“Anyone can make art in any form. Everyone has a talent, you just need to make use of it.”
Akka Ballenger Constantin is a fascinating artist. Her twenty-year career spans a broad range of subjects (though her greatest passion seems to be for nature) and mediums. From printmaking, to photography and drawing.
She was Artist in Residence at Playing Fields Studios last year and is currently studying visual arts at CIT.
Two solo exhibitions are happening now. “Permission to disappear” is at the Tootsie Gallery, Yass NSW (January – March) and “Leading Women” at Molonglo Mall, Canberra, ACT in March.
Part of her mammoth sixty poem collection entitled “Stories From My Grasslands” is featured right here in Jalmurra. A stunning photograph helps capture the image portrayed in each poem.
This week she shares insights on the artistic process (including a few camera tips from a lifelong photographer) and future projects.
You can find links to her poems and a list of her current projects and group exhibitions at the end of this interview.
Let’s talk a little about the process. Such stunning photographs. What cameras do you use? Any other equipment?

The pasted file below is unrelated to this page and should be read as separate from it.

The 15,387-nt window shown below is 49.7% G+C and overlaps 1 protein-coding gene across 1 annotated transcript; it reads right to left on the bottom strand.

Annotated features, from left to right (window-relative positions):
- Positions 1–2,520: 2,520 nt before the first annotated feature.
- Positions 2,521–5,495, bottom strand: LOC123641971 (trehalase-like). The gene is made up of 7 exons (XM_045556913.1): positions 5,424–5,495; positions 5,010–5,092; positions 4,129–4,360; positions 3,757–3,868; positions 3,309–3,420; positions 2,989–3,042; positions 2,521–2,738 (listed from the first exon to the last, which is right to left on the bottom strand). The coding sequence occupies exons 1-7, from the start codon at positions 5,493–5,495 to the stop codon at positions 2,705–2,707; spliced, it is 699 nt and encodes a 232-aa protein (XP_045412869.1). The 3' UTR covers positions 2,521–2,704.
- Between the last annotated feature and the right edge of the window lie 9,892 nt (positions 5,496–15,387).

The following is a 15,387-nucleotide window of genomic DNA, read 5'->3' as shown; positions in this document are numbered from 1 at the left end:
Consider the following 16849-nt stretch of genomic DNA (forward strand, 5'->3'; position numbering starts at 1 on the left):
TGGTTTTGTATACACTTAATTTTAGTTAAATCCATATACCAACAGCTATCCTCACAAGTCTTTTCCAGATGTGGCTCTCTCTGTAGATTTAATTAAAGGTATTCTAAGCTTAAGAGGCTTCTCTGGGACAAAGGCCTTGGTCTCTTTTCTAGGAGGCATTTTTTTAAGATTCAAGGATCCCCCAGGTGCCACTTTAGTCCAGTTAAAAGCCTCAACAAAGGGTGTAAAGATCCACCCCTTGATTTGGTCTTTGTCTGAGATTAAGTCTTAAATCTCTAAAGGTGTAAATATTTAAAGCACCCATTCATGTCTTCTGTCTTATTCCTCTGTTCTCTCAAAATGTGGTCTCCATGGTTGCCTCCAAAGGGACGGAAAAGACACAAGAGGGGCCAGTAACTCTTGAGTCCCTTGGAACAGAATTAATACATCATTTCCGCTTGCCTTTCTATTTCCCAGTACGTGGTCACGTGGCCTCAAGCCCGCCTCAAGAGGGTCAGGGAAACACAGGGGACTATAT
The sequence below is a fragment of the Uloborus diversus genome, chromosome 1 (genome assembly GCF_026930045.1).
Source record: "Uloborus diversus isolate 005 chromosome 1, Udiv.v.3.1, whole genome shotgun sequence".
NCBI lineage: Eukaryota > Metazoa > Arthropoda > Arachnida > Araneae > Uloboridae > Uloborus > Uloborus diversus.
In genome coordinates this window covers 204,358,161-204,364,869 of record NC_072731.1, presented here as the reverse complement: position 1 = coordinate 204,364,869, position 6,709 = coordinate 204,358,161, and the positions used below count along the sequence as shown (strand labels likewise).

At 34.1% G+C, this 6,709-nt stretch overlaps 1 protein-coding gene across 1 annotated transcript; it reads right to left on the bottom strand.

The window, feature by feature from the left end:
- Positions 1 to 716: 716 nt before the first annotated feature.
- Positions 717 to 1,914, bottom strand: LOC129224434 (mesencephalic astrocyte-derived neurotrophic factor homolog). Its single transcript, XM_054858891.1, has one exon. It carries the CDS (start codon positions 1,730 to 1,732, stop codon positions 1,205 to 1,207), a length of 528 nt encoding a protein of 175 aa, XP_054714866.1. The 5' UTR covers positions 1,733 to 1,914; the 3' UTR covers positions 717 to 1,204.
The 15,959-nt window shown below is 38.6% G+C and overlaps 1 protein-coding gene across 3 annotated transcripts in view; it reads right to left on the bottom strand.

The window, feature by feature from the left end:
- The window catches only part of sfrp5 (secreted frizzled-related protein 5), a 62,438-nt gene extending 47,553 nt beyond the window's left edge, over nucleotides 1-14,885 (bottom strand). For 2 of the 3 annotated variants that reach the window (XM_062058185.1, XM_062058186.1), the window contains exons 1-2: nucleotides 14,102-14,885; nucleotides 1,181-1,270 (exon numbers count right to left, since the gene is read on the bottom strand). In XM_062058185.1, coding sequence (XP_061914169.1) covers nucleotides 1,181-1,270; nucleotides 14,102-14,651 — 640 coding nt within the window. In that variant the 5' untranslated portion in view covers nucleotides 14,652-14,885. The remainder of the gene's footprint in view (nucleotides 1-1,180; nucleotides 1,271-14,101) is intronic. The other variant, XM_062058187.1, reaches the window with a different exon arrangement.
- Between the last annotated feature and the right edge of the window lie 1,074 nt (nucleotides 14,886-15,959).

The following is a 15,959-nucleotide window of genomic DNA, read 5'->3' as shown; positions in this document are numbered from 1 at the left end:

I have very limited equipment. It’s only recently that I have made the transition from film photography to the digital realm. I am trained to look for the light first and then make use of it with what I have at hand. I still have all my film cameras but at the moment I use two semi-professional, mid-range crop sensor cameras and I just swap around several lenses. I have an all-rounder, a good old 18mm to 140mm lens and then depending on the occasion I might use a 35mm lens with a f1.8 aperture or a nifty-50. I can only use the 50mm for (very) still subjects, as none of the cameras can focus this lens automatically and my manual focus is not always the best. For a couple of years, a generous friend let me use one of his best lenses, a 105mm macro which I absolutely loved. I don’t think I ever took a bad image with that lens. Recently, courtesy of Playing Filed Studios here in Canberra, who awarded me with an Artist in Residence, I was able to add my own macro, a 70mm-300mm which also doubles as a long lens and allows me to take wildlife shots as well.